If you are used to the “one extreme action” of pharmaceuticals, this “amphoterism” seems quite mysterious, and perhaps even implausible. However, if you consider that there are thousands of constituents in herbs, most unknown to us, it becomes a little easier to imagine that when we consume or use whole herbs, the body takes what it needs to accomplish what is required for healing. This in part explains the amphoteric nature of yarrow.

However, herbalist Sam Coffman offers another explanation. He posits that yarrow appears to support clotting in wound healing by the exact same mechanism with which it works on moving the blood in, say, varicose veins: by breaking up stagnation and supporting the movement of new blood cells to the area, thus speeding up the healing process. (Coffman)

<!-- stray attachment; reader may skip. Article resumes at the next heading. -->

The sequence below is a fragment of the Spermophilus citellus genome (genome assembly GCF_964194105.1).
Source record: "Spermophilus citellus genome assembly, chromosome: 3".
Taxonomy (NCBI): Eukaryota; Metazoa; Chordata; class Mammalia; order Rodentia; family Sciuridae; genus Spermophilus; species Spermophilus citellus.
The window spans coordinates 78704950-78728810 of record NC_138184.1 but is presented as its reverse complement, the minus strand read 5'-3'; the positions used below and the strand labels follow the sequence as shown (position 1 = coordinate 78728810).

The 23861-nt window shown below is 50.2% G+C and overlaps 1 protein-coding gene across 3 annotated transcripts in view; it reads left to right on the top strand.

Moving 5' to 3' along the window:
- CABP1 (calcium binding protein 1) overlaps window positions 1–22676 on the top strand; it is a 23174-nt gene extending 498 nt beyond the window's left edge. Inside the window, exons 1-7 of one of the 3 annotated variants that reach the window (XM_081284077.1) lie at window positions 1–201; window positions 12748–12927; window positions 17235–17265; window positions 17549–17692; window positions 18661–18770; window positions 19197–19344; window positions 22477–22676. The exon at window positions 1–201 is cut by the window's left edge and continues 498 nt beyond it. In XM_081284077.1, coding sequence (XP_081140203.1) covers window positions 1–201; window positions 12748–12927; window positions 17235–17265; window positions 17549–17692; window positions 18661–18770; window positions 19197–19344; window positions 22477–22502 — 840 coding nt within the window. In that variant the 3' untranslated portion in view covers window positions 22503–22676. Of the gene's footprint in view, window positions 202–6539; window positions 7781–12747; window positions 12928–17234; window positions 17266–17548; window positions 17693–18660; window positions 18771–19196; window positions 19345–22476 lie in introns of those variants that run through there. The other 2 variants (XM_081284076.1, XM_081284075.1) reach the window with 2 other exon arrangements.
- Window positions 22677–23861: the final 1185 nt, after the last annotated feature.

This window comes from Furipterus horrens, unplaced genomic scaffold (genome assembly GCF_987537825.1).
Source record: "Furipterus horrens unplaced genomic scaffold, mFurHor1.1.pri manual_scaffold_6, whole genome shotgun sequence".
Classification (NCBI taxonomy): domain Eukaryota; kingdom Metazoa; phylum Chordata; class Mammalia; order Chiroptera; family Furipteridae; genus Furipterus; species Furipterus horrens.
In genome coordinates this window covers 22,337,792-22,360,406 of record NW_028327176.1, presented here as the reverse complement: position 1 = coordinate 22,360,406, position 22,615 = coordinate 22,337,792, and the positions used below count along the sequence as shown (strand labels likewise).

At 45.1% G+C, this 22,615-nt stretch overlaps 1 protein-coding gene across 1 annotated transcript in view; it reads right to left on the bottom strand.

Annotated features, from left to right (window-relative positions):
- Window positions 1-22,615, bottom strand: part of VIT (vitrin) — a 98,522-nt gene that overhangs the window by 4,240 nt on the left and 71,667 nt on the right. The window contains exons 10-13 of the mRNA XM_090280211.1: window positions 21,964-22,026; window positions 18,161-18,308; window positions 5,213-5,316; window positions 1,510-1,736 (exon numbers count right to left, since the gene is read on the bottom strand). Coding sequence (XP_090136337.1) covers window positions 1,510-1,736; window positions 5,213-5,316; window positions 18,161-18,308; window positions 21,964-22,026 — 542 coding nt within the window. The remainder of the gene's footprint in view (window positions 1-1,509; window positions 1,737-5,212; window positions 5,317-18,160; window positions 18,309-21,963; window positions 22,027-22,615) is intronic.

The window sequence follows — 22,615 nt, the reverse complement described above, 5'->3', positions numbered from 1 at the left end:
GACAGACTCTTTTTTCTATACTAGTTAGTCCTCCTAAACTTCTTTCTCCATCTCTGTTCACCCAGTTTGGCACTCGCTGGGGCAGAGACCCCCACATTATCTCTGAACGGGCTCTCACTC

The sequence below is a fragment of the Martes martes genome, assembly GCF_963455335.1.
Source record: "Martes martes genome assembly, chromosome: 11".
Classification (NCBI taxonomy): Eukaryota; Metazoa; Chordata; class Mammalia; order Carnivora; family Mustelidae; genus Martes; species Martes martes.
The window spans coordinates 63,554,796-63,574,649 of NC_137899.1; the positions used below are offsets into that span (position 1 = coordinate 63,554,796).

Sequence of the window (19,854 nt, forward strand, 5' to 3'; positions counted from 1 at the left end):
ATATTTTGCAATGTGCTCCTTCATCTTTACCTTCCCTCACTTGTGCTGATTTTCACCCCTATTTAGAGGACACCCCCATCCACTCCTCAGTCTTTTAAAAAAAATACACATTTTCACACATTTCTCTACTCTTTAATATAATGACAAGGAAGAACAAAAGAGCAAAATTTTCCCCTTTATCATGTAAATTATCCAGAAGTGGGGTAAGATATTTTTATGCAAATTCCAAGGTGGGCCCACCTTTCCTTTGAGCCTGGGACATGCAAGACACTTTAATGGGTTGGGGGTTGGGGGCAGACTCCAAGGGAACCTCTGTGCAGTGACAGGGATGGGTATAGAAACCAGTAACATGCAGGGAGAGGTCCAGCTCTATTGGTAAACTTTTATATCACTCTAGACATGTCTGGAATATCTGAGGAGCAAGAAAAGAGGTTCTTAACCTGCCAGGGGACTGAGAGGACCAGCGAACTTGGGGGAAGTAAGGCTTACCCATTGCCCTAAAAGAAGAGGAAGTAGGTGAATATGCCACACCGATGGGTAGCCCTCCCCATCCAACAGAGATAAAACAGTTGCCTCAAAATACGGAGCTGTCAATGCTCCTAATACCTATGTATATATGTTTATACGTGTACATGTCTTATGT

So, while from our perspective yarrow may appear amphoteric (both clotting and moving blood simultaneously), at the cellular level it may be accomplishing both things with just one approach – to help break up stagnation and support the creation of new healthy cells (aka: angiogenesis), thus expediting the healing process.

8 Yarrow Uses And Benefits

There are so may ways yarrow can be used, it’s no wonder Rosalee wants this herb deserted with her on that island.

#1 – Yarrow Tea (Hot) Or Tincture For Fevers

“Fevers are our friend” is longstanding wisdom in the herbal tradition. Now, modern medicine is taking the same view.

“Fever is the body’s normal response to infection — it’s a natural defense mechanism,” Dr. Janice Sullivan, a professor of pediatric clinical care and clinical pharmacology at the University of Louisville School of Medicine, told The Washington Post.

She explains that a high temperature triggers the body’s production of infection-fighting white blood cells, which inhibits the growth of viruses and bacteria, and that “If you lower the fever, you may be affecting the body’s ability to respond to that infection.”